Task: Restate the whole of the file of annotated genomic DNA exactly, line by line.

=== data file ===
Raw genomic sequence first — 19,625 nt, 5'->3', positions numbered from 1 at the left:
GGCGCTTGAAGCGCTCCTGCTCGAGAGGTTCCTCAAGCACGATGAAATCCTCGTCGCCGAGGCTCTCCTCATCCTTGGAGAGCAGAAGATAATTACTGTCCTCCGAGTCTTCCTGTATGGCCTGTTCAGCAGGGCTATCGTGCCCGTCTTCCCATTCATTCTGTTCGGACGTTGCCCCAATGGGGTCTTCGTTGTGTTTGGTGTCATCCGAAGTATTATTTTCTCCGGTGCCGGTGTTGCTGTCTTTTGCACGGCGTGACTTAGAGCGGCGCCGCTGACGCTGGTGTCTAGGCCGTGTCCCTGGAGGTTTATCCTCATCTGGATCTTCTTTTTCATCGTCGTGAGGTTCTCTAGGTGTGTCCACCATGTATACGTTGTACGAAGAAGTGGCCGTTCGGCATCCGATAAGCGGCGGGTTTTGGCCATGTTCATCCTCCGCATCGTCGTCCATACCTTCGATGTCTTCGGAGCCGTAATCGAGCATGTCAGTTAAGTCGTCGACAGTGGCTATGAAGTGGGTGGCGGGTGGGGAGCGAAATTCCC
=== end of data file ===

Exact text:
Raw genomic sequence first — 19,625 nt, 5'->3', positions numbered from 1 at the left:
GGCGCTTGAAGCGCTCCTGCTCGAGAGGTTCCTCAAGCACGATGAAATCCTCGTCGCCGAGGCTCTCCTCATCCTTGGAGAGCAGAAGATAATTACTGTCCTCCGAGTCTTCCTGTATGGCCTGTTCAGCAGGGCTATCGTGCCCGTCTTCCCATTCATTCTGTTCGGACGTTGCCCCAATGGGGTCTTCGTTGTGTTTGGTGTCATCCGAAGTATTATTTTCTCCGGTGCCGGTGTTGCTGTCTTTTGCACGGCGTGACTTAGAGCGGCGCCGCTGACGCTGGTGTCTAGGCCGTGTCCCTGGAGGTTTATCCTCATCTGGATCTTCTTTTTCATCGTCGTGAGGTTCTCTAGGTGTGTCCACCATGTATACGTTGTACGAAGAAGTGGCCGTTCGGCATCCGATAAGCGGCGGGTTTTGGCCATGTTCATCCTCCGCATCGTCGTCCATACCTTCGATGTCTTCGGAGCCGTAATCGAGCATGTCAGTTAAGTCGTCGACAGTGGCTATGAAGTGGGTGGCGGGTGGGGAGCGAAATTCCC